It was the first of many insights into the comic industry from the King. He is credited as the first comic book artist to design by the page rather than the panel. He foresaw that a small comic convention in San Diego would eventually be THE place that Hollywood came for their ideas. George Lucas certainly did. George penned a drama unfolding over an expanse of planets, while following a hero who turned out to be the offspring of the most inconceivable evil. And thus Orion and Darkseid became Luke and Vader.

Jack Kirby was, for all who follow the ways of gfest, the greatest comic book artist of all time. His career output is estimated at twenty-five thousand published pages. He could finish an entire comic book over a weekend. He never made a preliminary sketch. He never erased. Simply put – he was the King.

Kirby elevates us all into a realm where we can all fly among the immortal and omnipotent, the gods and the monsters, where we can easily believe — if even for a brief moment — that we could all be superheroes too.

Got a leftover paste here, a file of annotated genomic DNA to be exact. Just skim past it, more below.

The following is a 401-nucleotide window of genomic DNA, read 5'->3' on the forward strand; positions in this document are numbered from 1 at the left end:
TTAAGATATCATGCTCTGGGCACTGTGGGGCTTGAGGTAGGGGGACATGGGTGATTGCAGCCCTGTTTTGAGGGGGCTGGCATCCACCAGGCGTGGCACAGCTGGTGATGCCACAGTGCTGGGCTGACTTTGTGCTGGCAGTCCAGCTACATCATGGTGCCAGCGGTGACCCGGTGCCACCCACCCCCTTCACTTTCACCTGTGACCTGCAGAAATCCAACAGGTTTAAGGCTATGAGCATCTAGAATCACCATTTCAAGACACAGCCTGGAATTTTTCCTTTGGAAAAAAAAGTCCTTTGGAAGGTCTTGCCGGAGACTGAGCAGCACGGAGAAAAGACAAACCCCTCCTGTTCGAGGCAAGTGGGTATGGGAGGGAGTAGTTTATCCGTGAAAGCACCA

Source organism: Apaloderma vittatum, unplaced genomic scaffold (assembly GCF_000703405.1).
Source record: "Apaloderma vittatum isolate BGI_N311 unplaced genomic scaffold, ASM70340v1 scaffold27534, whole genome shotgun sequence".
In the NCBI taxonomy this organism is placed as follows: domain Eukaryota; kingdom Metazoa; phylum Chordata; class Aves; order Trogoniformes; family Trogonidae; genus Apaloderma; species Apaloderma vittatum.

G4 Lifetime Achievement Award Winner Named

G4 Lifetime Achievement Award Recipient - Stephen King – The Dark Tower
At the age of 19 Stephen King decided he would like to write an epic similar to The Lord of the Rings. What followed was an epic tale that gfesters can easily relate to – a tale of a gunslinger’s quest toward a goal that is both physical and metaphorical.

A poem written by Robert Browning, “Childe Roland to the Dark Tower Came,” became the inspiration for his magnum opus. The Dark Tower series was written and published separately over a period of 22 years, consists of seven books, and beautifully incorporates many of the themes important to gfesters, including fantasy fiction, science fantasy, magic and brotherhood.